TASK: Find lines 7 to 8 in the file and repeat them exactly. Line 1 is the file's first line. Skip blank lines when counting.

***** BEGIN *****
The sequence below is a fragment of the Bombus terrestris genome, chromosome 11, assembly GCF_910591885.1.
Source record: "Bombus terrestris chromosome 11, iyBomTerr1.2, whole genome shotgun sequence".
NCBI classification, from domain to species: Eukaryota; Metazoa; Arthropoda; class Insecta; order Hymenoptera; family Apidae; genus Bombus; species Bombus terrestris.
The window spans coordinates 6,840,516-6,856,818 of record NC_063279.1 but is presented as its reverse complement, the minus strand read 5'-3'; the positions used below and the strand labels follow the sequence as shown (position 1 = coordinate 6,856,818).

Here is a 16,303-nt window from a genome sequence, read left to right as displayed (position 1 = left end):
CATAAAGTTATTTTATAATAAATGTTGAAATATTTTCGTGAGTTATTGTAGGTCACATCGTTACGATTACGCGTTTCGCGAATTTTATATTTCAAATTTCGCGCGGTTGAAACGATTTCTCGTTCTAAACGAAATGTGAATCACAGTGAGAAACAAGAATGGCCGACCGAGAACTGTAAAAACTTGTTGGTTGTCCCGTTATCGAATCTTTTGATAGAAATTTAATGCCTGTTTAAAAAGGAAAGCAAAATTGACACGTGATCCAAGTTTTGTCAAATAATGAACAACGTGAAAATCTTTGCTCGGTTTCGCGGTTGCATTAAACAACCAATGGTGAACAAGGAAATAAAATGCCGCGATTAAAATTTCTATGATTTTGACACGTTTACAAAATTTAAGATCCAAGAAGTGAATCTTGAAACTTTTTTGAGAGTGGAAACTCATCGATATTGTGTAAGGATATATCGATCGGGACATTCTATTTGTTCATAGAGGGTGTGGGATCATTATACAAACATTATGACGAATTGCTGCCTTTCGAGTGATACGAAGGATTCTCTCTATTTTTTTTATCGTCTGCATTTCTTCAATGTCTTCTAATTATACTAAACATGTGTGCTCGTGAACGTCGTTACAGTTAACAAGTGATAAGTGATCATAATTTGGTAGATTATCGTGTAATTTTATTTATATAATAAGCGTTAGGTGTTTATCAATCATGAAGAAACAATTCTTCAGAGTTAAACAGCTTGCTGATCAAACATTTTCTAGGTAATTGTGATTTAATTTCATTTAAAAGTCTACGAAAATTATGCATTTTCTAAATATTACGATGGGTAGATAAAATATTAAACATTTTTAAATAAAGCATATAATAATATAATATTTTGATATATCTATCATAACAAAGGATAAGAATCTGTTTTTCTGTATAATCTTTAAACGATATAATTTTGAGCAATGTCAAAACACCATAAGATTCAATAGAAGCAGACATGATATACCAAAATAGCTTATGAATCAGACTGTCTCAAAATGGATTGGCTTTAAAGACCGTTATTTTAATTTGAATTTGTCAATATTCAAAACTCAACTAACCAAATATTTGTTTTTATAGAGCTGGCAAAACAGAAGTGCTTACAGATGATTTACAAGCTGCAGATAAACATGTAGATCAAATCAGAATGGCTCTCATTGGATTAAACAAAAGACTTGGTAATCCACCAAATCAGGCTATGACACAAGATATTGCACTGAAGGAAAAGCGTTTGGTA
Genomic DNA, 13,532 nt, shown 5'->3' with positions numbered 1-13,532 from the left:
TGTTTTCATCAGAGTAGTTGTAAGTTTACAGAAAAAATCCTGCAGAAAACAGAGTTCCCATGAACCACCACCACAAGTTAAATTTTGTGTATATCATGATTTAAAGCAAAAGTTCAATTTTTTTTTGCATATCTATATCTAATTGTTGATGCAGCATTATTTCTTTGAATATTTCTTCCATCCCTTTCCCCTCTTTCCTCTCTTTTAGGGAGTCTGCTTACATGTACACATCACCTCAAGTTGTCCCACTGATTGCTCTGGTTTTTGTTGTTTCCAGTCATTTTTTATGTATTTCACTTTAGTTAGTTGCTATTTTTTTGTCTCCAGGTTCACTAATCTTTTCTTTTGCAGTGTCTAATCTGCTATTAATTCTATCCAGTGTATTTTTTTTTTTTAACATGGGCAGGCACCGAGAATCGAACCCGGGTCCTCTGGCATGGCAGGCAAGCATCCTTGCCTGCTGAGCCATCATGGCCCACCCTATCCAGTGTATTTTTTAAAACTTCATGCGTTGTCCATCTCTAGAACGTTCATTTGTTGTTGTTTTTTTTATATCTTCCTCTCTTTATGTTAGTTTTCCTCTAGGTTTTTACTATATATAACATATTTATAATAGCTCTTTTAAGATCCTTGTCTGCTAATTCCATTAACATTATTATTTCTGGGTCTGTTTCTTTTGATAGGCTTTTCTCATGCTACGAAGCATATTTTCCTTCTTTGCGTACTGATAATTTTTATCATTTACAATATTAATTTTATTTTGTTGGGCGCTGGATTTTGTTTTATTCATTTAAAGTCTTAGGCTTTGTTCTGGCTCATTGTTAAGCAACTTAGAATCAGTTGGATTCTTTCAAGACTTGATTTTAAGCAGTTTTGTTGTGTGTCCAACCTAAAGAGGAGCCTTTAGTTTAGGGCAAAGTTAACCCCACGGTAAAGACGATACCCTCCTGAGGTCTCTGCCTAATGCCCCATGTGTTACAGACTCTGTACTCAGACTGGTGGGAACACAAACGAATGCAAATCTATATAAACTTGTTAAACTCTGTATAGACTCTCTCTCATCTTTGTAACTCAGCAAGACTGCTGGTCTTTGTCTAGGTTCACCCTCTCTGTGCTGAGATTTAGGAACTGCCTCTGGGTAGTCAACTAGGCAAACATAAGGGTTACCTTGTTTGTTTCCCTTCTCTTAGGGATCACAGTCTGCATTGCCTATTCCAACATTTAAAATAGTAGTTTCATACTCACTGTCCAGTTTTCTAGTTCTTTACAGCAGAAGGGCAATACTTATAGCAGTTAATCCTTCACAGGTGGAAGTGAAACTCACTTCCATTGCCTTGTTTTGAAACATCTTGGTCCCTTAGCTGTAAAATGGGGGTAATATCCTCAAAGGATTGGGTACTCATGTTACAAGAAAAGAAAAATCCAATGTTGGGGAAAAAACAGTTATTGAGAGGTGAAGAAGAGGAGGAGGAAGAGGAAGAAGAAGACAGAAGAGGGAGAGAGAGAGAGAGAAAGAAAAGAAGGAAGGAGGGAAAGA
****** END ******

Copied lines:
Genomic DNA, 13,532 nt, shown 5'->3' with positions numbered 1-13,532 from the left:
TGTTTTCATCAGAGTAGTTGTAAGTTTACAGAAAAAATCCTGCAGAAAACAGAGTTCCCATGAACCACCACCACAAGTTAAATTTTGTGTATATCATGATTTAAAGCAAAAGTTCAATTTTTTTTTGCATATCTATATCTAATTGTTGATGCAGCATTATTTCTTTGAATATTTCTTCCATCCCTTTCCCCTCTTTCCTCTCTTTTAGGGAGTCTGCTTACATGTACACATCACCTCAAGTTGTCCCACTGATTGCTCTGGTTTTTGTTGTTTCCAGTCATTTTTTATGTATTTCACTTTAGTTAGTTGCTATTTTTTTGTCTCCAGGTTCACTAATCTTTTCTTTTGCAGTGTCTAATCTGCTATTAATTCTATCCAGTGTATTTTTTTTTTTTAACATGGGCAGGCACCGAGAATCGAACCCGGGTCCTCTGGCATGGCAGGCAAGCATCCTTGCCTGCTGAGCCATCATGGCCCACCCTATCCAGTGTATTTTTTAAAACTTCATGCGTTGTCCATCTCTAGAACGTTCATTTGTTGTTGTTTTTTTTATATCTTCCTCTCTTTATGTTAGTTTTCCTCTAGGTTTTTACTATATATAACATATTTATAATAGCTCTTTTAAGATCCTTGTCTGCTAATTCCATTAACATTATTATTTCTGGGTCTGTTTCTTTTGATAGGCTTTTCTCATGCTACGAAGCATATTTTCCTTCTTTGCGTACTGATAATTTTTATCATTTACAATATTAATTTTATTTTGTTGGGCGCTGGATTTTGTTTTATTCATTTAAAGTCTTAGGCTTTGTTCTGGCTCATTGTTAAGCAACTTAGAATCAGTTGGATTCTTTCAAGACTTGATTTTAAGCAGTTTTGTTGTGTGTCCAACCTAAAGAGGAGCCTTTAGTTTAGGGCAAAGTTAACCCCACGGTAAAGACGATACCCTCCTGAGGTCTCTGCCTAATGCCCCATGTGTTACAGACTCTGTACTCAGACTGGTGGGAACACAAACGAATGCAAATCTATATAAACTTGTTAAACTCTGTATAGACTCTCTCTCATCTTTGTAACTCAGCAAGACTGCTGGTCTTTGTCTAGGTTCACCCTCTCTGTGCTGAGATTTAGGAACTGCCTCTGGGTAGTCAACTAGGCAAACATAAGGGTTACCTTGTTTGTTTCCCTTCTCTTAGGGATCACAGTCTGCATTGCCTATTCCAACATTTAAAATAGTAGTTTCATACTCACTGTCCAGTTTTCTAGTTCTTTACAGCAGAAGGGCAATACTTATAGCAGTTAATCCTTCACAGGTGGAAGTGAAACTCACTTCCATTGCCTTGTTTTGAAACATCTTGGTCCCTTAGCTGTAAAATGGGGGTAATATCCTCAAAGGATTGGGTACTCATGTTACAAGAAAAGAAAAATCCAATGTTGGGGAAAAAACAGTTATTGAGAGGTGAAGAAGAGGAGGAGGAAGAGGAAGAAGAAGACAGAAGAGGGAGAGAGAGAGAGAGAAAGAAAAGAAGGAAGGAGGGAAAGA